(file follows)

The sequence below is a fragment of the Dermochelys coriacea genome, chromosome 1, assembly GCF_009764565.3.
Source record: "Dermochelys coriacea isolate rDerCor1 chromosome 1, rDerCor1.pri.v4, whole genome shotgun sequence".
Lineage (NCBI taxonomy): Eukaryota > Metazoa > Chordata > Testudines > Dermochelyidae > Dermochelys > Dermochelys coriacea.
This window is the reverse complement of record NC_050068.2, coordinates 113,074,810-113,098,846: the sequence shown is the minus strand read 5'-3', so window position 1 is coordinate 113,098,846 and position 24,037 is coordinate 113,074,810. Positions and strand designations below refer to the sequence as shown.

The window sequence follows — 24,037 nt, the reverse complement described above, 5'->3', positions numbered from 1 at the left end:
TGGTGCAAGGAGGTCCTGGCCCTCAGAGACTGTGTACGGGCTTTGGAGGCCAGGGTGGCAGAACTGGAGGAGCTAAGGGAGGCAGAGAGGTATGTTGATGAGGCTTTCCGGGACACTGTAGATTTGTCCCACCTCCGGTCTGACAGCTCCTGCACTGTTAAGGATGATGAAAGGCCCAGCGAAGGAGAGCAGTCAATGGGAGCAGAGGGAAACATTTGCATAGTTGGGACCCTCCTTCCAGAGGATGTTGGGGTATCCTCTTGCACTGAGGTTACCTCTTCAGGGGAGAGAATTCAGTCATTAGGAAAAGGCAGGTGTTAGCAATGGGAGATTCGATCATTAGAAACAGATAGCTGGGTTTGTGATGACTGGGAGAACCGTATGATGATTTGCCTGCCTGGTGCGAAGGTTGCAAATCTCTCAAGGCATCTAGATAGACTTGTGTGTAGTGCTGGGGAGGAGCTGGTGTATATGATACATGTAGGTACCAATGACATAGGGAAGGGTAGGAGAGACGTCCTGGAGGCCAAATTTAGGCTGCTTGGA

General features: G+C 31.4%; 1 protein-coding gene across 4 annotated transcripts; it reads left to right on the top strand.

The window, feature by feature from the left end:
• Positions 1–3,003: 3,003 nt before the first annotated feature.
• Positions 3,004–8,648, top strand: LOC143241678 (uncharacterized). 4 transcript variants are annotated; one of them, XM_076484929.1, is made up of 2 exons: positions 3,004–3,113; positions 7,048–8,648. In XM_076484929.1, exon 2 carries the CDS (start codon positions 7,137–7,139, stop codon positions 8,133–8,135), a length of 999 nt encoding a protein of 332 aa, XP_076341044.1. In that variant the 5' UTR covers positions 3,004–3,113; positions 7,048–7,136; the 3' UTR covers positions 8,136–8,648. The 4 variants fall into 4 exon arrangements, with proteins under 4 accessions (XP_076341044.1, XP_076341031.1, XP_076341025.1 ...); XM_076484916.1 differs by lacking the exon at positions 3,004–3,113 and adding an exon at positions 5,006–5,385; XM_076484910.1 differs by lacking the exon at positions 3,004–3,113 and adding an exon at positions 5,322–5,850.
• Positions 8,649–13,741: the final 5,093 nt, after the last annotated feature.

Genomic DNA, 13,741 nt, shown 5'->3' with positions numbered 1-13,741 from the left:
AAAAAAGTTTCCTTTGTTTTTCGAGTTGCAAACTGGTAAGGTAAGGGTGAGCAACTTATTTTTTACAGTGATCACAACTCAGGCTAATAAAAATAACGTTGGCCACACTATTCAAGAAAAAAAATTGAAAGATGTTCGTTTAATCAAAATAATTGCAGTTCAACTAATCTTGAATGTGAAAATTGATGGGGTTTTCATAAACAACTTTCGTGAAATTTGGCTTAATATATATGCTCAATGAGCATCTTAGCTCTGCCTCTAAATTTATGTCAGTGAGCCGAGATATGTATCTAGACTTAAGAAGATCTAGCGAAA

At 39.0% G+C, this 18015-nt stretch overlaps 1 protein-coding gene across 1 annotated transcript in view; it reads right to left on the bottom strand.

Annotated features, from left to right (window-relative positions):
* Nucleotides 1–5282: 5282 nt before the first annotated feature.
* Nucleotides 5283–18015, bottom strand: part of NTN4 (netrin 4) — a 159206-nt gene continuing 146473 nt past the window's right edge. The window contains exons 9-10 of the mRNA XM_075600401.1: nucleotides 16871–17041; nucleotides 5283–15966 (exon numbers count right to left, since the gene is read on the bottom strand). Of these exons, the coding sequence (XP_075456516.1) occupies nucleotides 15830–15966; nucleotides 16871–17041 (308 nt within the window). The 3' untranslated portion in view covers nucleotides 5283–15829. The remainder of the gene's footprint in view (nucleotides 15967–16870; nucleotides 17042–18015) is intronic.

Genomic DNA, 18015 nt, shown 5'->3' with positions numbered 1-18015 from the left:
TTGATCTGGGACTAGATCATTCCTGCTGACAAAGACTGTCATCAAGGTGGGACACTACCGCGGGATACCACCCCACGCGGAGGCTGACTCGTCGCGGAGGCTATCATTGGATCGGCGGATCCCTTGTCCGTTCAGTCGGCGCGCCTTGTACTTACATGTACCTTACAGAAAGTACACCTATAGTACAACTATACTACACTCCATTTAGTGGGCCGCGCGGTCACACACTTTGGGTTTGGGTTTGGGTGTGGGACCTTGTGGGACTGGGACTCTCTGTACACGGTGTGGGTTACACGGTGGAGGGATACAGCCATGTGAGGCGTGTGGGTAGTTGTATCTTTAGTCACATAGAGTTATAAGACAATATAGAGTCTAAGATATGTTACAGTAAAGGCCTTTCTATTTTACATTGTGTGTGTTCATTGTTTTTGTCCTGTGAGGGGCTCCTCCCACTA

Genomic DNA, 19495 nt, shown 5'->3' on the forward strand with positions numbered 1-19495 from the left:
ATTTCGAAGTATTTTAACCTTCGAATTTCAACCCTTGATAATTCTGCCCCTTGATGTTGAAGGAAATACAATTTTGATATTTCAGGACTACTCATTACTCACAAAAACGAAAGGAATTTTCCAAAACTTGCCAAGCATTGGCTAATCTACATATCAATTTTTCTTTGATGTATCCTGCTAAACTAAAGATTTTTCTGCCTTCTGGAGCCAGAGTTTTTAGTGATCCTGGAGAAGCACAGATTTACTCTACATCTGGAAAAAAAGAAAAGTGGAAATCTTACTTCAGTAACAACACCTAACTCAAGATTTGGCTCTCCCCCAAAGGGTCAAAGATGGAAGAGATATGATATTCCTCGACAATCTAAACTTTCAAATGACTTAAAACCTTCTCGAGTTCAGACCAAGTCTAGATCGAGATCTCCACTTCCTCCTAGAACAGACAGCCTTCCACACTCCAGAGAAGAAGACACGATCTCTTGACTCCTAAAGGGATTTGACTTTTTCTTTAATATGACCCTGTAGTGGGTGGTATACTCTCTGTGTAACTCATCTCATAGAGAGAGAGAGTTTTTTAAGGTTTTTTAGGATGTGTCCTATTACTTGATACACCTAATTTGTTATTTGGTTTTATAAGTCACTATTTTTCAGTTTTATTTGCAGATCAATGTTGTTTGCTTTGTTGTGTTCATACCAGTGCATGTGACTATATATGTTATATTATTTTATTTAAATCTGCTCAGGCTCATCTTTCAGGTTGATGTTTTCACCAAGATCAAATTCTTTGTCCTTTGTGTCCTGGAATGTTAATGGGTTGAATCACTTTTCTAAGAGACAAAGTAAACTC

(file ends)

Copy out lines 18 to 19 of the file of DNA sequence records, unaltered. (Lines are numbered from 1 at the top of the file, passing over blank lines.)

Genomic DNA, 18015 nt, shown 5'->3' with positions numbered 1-18015 from the left:
TTGATCTGGGACTAGATCATTCCTGCTGACAAAGACTGTCATCAAGGTGGGACACTACCGCGGGATACCACCCCACGCGGAGGCTGACTCGTCGCGGAGGCTATCATTGGATCGGCGGATCCCTTGTCCGTTCAGTCGGCGCGCCTTGTACTTACATGTACCTTACAGAAAGTACACCTATAGTACAACTATACTACACTCCATTTAGTGGGCCGCGCGGTCACACACTTTGGGTTTGGGTTTGGGTGTGGGACCTTGTGGGACTGGGACTCTCTGTACACGGTGTGGGTTACACGGTGGAGGGATACAGCCATGTGAGGCGTGTGGGTAGTTGTATCTTTAGTCACATAGAGTTATAAGACAATATAGAGTCTAAGATATGTTACAGTAAAGGCCTTTCTATTTTACATTGTGTGTGTTCATTGTTTTTGTCCTGTGAGGGGCTCCTCCCACTA